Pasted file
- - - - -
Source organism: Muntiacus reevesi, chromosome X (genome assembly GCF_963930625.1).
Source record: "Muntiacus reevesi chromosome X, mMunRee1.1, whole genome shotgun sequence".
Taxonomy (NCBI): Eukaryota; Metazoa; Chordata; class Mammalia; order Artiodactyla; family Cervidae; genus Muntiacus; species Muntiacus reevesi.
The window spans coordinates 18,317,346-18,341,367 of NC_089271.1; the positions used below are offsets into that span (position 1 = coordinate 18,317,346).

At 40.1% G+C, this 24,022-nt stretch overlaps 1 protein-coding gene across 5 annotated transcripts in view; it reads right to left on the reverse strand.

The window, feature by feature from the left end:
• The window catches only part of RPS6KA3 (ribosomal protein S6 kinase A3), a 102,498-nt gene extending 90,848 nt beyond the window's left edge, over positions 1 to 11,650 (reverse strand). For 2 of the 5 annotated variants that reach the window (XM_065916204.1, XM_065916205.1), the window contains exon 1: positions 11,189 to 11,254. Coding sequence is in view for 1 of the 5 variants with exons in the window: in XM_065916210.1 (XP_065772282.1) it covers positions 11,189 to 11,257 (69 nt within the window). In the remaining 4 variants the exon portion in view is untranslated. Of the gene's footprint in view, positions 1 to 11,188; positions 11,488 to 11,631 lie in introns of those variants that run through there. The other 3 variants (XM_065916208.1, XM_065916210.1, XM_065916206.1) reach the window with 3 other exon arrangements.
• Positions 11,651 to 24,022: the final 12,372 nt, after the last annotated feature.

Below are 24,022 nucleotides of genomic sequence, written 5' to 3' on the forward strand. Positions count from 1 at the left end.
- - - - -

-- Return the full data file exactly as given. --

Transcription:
Source organism: Muntiacus reevesi, chromosome X (genome assembly GCF_963930625.1).
Source record: "Muntiacus reevesi chromosome X, mMunRee1.1, whole genome shotgun sequence".
Taxonomy (NCBI): Eukaryota; Metazoa; Chordata; class Mammalia; order Artiodactyla; family Cervidae; genus Muntiacus; species Muntiacus reevesi.
The window spans coordinates 18,317,346-18,341,367 of NC_089271.1; the positions used below are offsets into that span (position 1 = coordinate 18,317,346).

At 40.1% G+C, this 24,022-nt stretch overlaps 1 protein-coding gene across 5 annotated transcripts in view; it reads right to left on the reverse strand.

The window, feature by feature from the left end:
• The window catches only part of RPS6KA3 (ribosomal protein S6 kinase A3), a 102,498-nt gene extending 90,848 nt beyond the window's left edge, over positions 1 to 11,650 (reverse strand). For 2 of the 5 annotated variants that reach the window (XM_065916204.1, XM_065916205.1), the window contains exon 1: positions 11,189 to 11,254. Coding sequence is in view for 1 of the 5 variants with exons in the window: in XM_065916210.1 (XP_065772282.1) it covers positions 11,189 to 11,257 (69 nt within the window). In the remaining 4 variants the exon portion in view is untranslated. Of the gene's footprint in view, positions 1 to 11,188; positions 11,488 to 11,631 lie in introns of those variants that run through there. The other 3 variants (XM_065916208.1, XM_065916210.1, XM_065916206.1) reach the window with 3 other exon arrangements.
• Positions 11,651 to 24,022: the final 12,372 nt, after the last annotated feature.

Below are 24,022 nucleotides of genomic sequence, written 5' to 3' on the forward strand. Positions count from 1 at the left end.